What’s the Lateral Capital Criteria for Follow-On Investments?

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The LC model assumes that about half the companies we invest in initially will justify a follow-on investment (FOI) and that about half of those will receive a third round of investment. For Lateral Capital IV, each of these FOI rounds is modeled at $100,000; follow-on investment amounts are expected to increase in Lateral Capital V. The reasons to make a second or third investment in an Early Stage company are typically because the company:

  • Needs additional capital to fund growth behind the current model. Generally, these are no-brainers: the company looks to raise more money because it has proven that the current product/market fit is well understood and that current customers want to buy more.
  • Underestimated the amount of money they needed the first time. This is not ideal, as it often suggests that the company isn’t progressing at the rate promised, or that something has to be redone. But it’s not a signal that all is lost.
  • The company needs to bridge to the next point of value inflection. This is often a subset of not raising enough money, but it could also be because research failure or something else unexpected. But if the company simply can’t raise more money at reasonable valuations before some new data is available, then we often (not always) step up.
  • Is taking a down round. No one likes these situations, but they sometimes happen – even to companies that later become very successful. To protect our position, we often “join the group” of investors behind a strategic pivot.
  • To make acquisitions. Merging/buying other companies is not always a great idea. It can distract the management on both sides of the transaction. But if it is the right kind of deal – to expand distribution channels or enter another country, for example – we are open to reinvesting.

In evaluating a follow-on opportunity, we look at the following:

  • How much must we invest to offset the dilution caused by the new capital? Should we invest to hold our position? Or is this the time to expand our position?
  • What new exit price is required to yield a 1.0X, 5.0X and 10.0X on our original and add-on investments? We look at these as separate decisions: the first investment requires a 5.0X potential return; should the second or third investment require only 3.0X? At what sales price?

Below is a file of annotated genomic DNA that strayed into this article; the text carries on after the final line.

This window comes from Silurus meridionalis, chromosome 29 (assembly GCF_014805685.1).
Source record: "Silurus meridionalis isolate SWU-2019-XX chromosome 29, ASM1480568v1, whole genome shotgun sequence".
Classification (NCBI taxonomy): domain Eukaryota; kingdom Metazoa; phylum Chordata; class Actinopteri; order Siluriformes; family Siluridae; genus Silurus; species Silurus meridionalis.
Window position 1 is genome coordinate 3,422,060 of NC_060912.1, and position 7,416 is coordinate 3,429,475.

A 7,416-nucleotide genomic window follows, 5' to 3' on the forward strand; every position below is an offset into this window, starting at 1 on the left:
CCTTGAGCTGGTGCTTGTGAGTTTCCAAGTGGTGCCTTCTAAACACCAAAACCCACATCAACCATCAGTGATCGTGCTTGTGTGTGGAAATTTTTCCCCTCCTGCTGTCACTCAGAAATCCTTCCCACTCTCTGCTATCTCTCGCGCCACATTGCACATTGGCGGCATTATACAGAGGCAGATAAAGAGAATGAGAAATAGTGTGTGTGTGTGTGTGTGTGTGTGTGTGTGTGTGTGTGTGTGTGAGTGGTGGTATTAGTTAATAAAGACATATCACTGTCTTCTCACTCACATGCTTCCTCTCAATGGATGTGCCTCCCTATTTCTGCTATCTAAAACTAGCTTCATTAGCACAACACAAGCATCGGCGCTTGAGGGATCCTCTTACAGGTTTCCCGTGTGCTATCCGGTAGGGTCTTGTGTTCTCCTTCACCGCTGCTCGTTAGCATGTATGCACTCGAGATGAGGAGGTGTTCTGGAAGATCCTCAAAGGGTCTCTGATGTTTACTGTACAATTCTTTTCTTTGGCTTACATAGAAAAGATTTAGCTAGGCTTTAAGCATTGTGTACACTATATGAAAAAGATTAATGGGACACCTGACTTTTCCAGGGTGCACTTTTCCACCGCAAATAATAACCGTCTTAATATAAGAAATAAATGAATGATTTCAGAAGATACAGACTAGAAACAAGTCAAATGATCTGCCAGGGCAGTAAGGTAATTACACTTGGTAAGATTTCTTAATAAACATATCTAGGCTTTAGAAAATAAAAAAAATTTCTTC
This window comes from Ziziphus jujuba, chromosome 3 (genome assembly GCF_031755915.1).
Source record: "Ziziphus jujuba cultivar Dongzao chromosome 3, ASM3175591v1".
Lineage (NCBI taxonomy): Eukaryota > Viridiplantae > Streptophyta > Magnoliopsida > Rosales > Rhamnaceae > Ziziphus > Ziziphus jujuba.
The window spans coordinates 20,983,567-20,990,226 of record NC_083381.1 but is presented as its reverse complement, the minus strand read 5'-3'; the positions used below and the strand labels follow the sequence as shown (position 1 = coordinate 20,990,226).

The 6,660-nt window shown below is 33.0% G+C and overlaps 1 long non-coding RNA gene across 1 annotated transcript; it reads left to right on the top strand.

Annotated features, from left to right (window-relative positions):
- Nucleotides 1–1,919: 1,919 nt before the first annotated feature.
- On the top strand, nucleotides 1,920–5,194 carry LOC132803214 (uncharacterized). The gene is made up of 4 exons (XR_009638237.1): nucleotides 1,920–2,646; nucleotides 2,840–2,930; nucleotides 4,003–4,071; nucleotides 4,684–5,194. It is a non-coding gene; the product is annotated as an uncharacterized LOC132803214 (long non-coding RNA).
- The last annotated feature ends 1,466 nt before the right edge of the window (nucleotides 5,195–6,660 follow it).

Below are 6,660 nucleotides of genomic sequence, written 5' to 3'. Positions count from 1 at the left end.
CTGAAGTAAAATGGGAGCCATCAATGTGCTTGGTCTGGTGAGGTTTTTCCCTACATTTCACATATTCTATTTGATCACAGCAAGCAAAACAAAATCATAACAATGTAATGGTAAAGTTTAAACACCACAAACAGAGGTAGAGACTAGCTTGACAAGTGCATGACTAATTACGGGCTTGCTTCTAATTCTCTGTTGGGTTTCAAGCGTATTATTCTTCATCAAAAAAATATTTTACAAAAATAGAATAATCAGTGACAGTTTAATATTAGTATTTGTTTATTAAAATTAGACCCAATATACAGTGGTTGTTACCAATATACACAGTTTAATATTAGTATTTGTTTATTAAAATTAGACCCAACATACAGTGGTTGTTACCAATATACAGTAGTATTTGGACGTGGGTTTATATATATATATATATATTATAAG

• What happens to the company’s value position when the preference stack and option pool are considered? This includes the likely increases to “recharge” the options pool required to extend incentives to the management team.
  • Are the strategic buyers we identified at the first investment still around? Is there still a commercial market for the company, or will the company now require Venture Capital to take us out?
  • What’s the state of affairs for the books of the company? Records, IP filings, etc. Have they been good stewards of our money so far? Plus, the next-next investor is likely to be the buyer. Is the company ready internally for that line of inspection?
  • What is the Board’s latest thought on selling the company? Is the minimum acceptable deal to the Board and CEO reasonable to us? Is it absurd? In other words, why would we invest more into a company which the controlling owners won’t sell at any reasonable price?
  • If this really the “last money” the company needs before it sells? If not, how many tranches (really, really) are required before someone will buy it? Will the current investment take the company to Cash Flow Breakeven – so it can motor on for 2-3 years until buyers can be found?

Historically, we have not invested when:

  • The lead investor negotiates terms which we are expected to match, but which make no sense for Lateral Capital. For example, we routinely pass on convertible notes which have valuation caps which are way out of the money or no caps at all. This is good for the company, perhaps, but this kind of note doesn’t compensate the investor for taking additional risk before a sale.
  • The company is not on a path to cash flow breakeven (CFBE). We don’t insist that invested companies be at CFBE before we will invest again, but they have to be on a path to get there quickly and with confidence.
  • The company loses key staff members before asking for more money. We invest because we believe the team in place can deliver the plan. But if the founders get into a fight or the CTO leaves for a competitor, we may not be willing to bet more again.

We would be remiss if we didn’t thank veteran investor John O. Huston for coming up with most of this. We particularly like his list of “Showstoppers” below.

  • Any trust or honesty concerns.
  • Outside directors not investing.
  • Insufficient regular reporting on how the company is doing.
  • New money goes to solve old problems – back taxes, payables, accrued salaries, etc.
  • Very large round or valuation so the company has to deliver a $1Z (“a zillion dollars!”) valuation for us to get our money.
  • The Board has “gone native,” to the point that the business plan has become delusional.
  • The CEO can’t or won’t say what he or she has learned and what they will now do differently.

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